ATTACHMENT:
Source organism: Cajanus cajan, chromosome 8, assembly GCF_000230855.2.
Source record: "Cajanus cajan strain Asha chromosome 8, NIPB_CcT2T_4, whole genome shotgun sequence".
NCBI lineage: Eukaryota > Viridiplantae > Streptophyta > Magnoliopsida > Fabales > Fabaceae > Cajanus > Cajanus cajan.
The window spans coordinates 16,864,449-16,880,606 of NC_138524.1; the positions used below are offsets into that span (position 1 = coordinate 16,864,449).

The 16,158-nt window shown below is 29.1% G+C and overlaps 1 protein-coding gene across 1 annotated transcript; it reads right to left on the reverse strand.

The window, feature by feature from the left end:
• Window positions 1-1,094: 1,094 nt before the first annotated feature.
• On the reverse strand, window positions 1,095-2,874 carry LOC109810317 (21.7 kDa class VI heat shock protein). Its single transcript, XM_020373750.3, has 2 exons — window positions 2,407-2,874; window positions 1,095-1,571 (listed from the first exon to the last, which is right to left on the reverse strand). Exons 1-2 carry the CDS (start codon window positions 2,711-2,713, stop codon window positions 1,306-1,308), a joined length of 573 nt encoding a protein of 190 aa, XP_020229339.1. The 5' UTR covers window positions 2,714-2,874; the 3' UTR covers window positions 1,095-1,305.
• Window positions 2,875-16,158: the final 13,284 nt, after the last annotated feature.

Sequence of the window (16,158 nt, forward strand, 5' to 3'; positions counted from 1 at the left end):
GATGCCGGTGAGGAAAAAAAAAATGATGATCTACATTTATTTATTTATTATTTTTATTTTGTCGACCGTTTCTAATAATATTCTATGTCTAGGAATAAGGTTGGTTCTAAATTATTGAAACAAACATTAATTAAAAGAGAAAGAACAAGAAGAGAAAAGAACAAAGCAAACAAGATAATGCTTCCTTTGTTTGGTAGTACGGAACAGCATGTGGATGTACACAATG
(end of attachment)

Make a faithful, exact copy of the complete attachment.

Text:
Source organism: Cajanus cajan, chromosome 8, assembly GCF_000230855.2.
Source record: "Cajanus cajan strain Asha chromosome 8, NIPB_CcT2T_4, whole genome shotgun sequence".
NCBI lineage: Eukaryota > Viridiplantae > Streptophyta > Magnoliopsida > Fabales > Fabaceae > Cajanus > Cajanus cajan.
The window spans coordinates 16,864,449-16,880,606 of NC_138524.1; the positions used below are offsets into that span (position 1 = coordinate 16,864,449).

The 16,158-nt window shown below is 29.1% G+C and overlaps 1 protein-coding gene across 1 annotated transcript; it reads right to left on the reverse strand.

The window, feature by feature from the left end:
• Window positions 1-1,094: 1,094 nt before the first annotated feature.
• On the reverse strand, window positions 1,095-2,874 carry LOC109810317 (21.7 kDa class VI heat shock protein). Its single transcript, XM_020373750.3, has 2 exons — window positions 2,407-2,874; window positions 1,095-1,571 (listed from the first exon to the last, which is right to left on the reverse strand). Exons 1-2 carry the CDS (start codon window positions 2,711-2,713, stop codon window positions 1,306-1,308), a joined length of 573 nt encoding a protein of 190 aa, XP_020229339.1. The 5' UTR covers window positions 2,714-2,874; the 3' UTR covers window positions 1,095-1,305.
• Window positions 2,875-16,158: the final 13,284 nt, after the last annotated feature.

Sequence of the window (16,158 nt, forward strand, 5' to 3'; positions counted from 1 at the left end):
GATGCCGGTGAGGAAAAAAAAAATGATGATCTACATTTATTTATTTATTATTTTTATTTTGTCGACCGTTTCTAATAATATTCTATGTCTAGGAATAAGGTTGGTTCTAAATTATTGAAACAAACATTAATTAAAAGAGAAAGAACAAGAAGAGAAAAGAACAAAGCAAACAAGATAATGCTTCCTTTGTTTGGTAGTACGGAACAGCATGTGGATGTACACAATG